Governments and leaders are flawed. They rebel against God and against his designs for justice. They oppress those they are meant to serve and bring ruin to those under their care. Whilst fully affirming the good purpose of government, to serve God by doing justice, the Bible simultaneously recognises they fail in this task and therefore face God’s judgement.
It is with this in mind that the Bible lays out many limitations and reminders for governments as to their true nature and status within creation.
Governments have limited power
In Deuteronomy, God sets in place guardrails to prevent kingly abuse. The king is to be an Israelite (one who is pleasing to God), he must not acquire large numbers of horses, or establish alliances with Egypt, he must not have many wives nor accumulate large amounts of wealth. Moreover, the king is to devote himself to the LORD and all his laws and decrees and is not to rule over Israel in arrogance but humility.
In a completely different context in the New Testament, Jesus reaffirms the principle of limited government power. The Gospel of Mark gives us the infamous ‘give back to Caesar what is Caesar’s and to God what is God’s.’ Jesus, therefore, upholds both the authority of Caesar as right and true (despite his paganism) whilst also proclaiming that total authority belongs to God.
Dever puts it like this: ‘Jesus by His statement was clearly distinguishing between Caesar and God. He was clearly saying that Caesar is not God. Jesus’ followers would obey the state but they wouldn’t worship the state.’
Government can never demand all from its citizens for it is not a totality. It has been given a specific purpose to render justice and a specific field within which to do that. On the contrary, Jesus reigns over all things, as we have seen, and so all must be given to Him.
Pilate fails to recognise who he is dealing with at Jesus’ crucifixion. In John, he asks Jesus ‘”don’t you realise I have power either to free you or to crucify you?” Jesus answered, “You would have no power over me if it were not given to you from above.”’
Even at the point of His trial, Jesus remained in control, governing over the very men working to bring about His death. All authority is granted by God to some for specific purposes. To recognise that kings and governments serve God is to implicitly limit their power beyond even specific rules and decrees.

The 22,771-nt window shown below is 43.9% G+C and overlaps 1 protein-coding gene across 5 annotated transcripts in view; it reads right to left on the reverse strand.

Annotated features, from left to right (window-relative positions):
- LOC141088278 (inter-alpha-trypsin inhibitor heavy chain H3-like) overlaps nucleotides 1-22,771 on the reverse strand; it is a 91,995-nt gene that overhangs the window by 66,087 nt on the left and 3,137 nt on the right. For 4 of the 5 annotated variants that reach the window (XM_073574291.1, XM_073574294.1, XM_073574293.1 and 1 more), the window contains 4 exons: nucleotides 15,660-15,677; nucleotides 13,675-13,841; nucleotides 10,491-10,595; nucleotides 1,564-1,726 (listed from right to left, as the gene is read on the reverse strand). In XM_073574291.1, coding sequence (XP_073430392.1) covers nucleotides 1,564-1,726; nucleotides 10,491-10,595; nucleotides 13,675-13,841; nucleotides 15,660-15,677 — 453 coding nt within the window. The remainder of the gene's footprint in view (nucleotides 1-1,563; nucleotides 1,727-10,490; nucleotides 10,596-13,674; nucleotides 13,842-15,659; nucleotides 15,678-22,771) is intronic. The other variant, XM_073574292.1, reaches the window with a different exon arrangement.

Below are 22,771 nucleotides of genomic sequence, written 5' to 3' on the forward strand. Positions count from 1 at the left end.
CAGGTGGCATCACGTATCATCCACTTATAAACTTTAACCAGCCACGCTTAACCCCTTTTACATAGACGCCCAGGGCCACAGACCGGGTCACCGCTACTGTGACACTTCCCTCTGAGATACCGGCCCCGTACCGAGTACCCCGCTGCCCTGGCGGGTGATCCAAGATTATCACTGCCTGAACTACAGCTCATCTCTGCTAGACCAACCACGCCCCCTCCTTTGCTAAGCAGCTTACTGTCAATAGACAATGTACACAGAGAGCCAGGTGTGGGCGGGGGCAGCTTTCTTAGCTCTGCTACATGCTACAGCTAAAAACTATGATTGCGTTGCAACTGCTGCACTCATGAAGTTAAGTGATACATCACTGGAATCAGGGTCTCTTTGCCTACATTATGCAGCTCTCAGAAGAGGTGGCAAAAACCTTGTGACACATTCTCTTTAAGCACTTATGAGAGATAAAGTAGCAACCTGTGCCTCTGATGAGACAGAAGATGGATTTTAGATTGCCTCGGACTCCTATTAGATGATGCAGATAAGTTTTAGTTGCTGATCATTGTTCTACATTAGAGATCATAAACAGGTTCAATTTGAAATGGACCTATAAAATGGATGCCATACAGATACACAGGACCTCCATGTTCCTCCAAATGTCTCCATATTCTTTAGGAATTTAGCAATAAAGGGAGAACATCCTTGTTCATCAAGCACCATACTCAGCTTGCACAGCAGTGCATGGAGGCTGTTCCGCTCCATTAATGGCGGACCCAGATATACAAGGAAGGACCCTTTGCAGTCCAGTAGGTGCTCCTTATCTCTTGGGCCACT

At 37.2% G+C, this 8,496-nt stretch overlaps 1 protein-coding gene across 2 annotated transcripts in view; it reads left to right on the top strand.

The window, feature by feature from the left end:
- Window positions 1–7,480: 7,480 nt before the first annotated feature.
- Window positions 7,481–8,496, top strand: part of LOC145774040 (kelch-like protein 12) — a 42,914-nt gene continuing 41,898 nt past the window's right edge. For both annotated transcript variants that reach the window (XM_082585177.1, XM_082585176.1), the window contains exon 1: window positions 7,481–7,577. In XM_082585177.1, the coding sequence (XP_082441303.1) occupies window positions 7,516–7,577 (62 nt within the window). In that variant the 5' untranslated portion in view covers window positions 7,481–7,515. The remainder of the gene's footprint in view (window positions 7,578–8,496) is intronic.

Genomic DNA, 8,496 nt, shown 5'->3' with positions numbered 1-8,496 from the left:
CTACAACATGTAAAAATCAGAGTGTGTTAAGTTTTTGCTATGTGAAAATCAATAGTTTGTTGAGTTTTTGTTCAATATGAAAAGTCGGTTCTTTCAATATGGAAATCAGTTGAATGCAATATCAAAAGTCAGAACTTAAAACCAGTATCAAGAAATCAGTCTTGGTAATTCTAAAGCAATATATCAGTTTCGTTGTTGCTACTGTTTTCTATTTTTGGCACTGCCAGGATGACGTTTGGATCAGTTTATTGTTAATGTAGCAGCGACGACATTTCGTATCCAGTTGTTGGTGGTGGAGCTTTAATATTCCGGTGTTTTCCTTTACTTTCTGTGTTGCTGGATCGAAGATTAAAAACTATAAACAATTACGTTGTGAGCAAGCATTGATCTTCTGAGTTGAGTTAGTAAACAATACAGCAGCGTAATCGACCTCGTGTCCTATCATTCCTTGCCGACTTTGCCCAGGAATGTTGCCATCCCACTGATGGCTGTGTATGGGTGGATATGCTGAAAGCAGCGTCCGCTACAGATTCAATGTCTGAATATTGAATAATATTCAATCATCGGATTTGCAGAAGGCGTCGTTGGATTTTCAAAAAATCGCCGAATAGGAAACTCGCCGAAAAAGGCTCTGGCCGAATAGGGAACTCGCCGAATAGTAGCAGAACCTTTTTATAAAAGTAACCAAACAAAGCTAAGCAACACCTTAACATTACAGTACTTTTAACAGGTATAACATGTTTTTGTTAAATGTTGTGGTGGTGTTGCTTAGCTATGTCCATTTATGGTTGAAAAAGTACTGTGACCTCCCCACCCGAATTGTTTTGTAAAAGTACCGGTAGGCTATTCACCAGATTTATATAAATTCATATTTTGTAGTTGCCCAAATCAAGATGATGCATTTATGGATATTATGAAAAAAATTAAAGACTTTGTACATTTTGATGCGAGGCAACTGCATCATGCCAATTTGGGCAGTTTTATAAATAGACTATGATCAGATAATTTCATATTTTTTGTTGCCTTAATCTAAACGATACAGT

The simple acknowledgement that there is One to whom leaders must give an account changes the very nature of government. High office is no longer a place for self-service and decadence. The task of governing is a divine duty for limited ends within a limited framework.
As Christian theology took root in the West, it is surely no surprise that governments have evolved from opulent monarchies and oligarchies to democracies with more-often-than-not, a strong tradition of socialist thought.
Christ is the fulfilment of government
Previously, it was mentioned that we cannot draw straight lines from some of these passages to our own societies. It would be wrong, for instance, to see Deuteronomy 17 and assume our governments must never negotiate with Egypt or buy horses. The arrival on the scene of the coming Kingdom of God in Mark profoundly changes how we are to read scripture.
We do not look to David, Moses, or any of the rulers of Israel for our example of good government and good governors. No, we look to Christ, the fulfilment of the Old Testament kings, the promised Messiah, the Lord of Lords.
In Psalm 110, David speaks of a greater king, one who God will be exalted over all others. Likewise, in 2 Samuel, God promises David that He will establish his throne forever and raise up one of his own descendants to succeed him. A promise not fulfilled by Solomon, his son, nor by any of his immediate descendants as the Jewish monarchy descends into rebellion and subsequent exile.
It is not till the birth of Jesus that this promise is fulfilled. When the angel, Gabriel visits Mary to speak of Jesus’ birth he proclaims, ‘He will be great and will be called the Son of the Most High. The Lord God will give him the throne of his father David, and he will reign over Jacob’s descendants forever; his kingdom will never end.’
Indeed, this is a reality acknowledged by the early church and their opponents, who used Christians’ proclamation of Jesus’ kingship as an excuse to stir up trouble. For example, in Acts 17 Jason and other believers are hauled before the city officials accused of ‘defying Caesar’s decrees, saying that there is another king, one called Jesus.’ Likewise, John in the book of Revelation refers to Jesus as the ‘ruler of the kings of the earth’.
Even in the account of Jesus’ crucifixion, His kingship is widely recognised. First, by Jesus Himself who speaks of His kingdom in John 18. Second, by Pilate and the Roman executioners who attached a notice to Jesus’ cross calling Him the ‘King of the Jews’ much to the annoyance of the Jewish leaders. Likewise, as Jesus hangs there, the criminal on the cross next to Him calls out ‘Jesus, remember me when you come into your kingdom.’
Just as Christ is the fulfilment of the law, Christ is also the fulfilment of the kings, the one through whom God’s promise to David is fulfilled. It is in His reign that the tasks of the king are achieved – ruling His people with perfect justice, bringing prosperity and blessing to the land, and bringing all nations together under His lordship.
Thus, to think about the calling of government is to think about the true King. It is to recognise the flawed roles of earthly kings and look to the hope of a better king found in Jesus.
And it is in light of Christ that we can understand the Old Testament commands concerning government. We must ask ‘how does Christ fulfil this kingly duty?’ For example, His death is the ultimate sacrifice that ‘has made perfect for ever those who are being made holy.’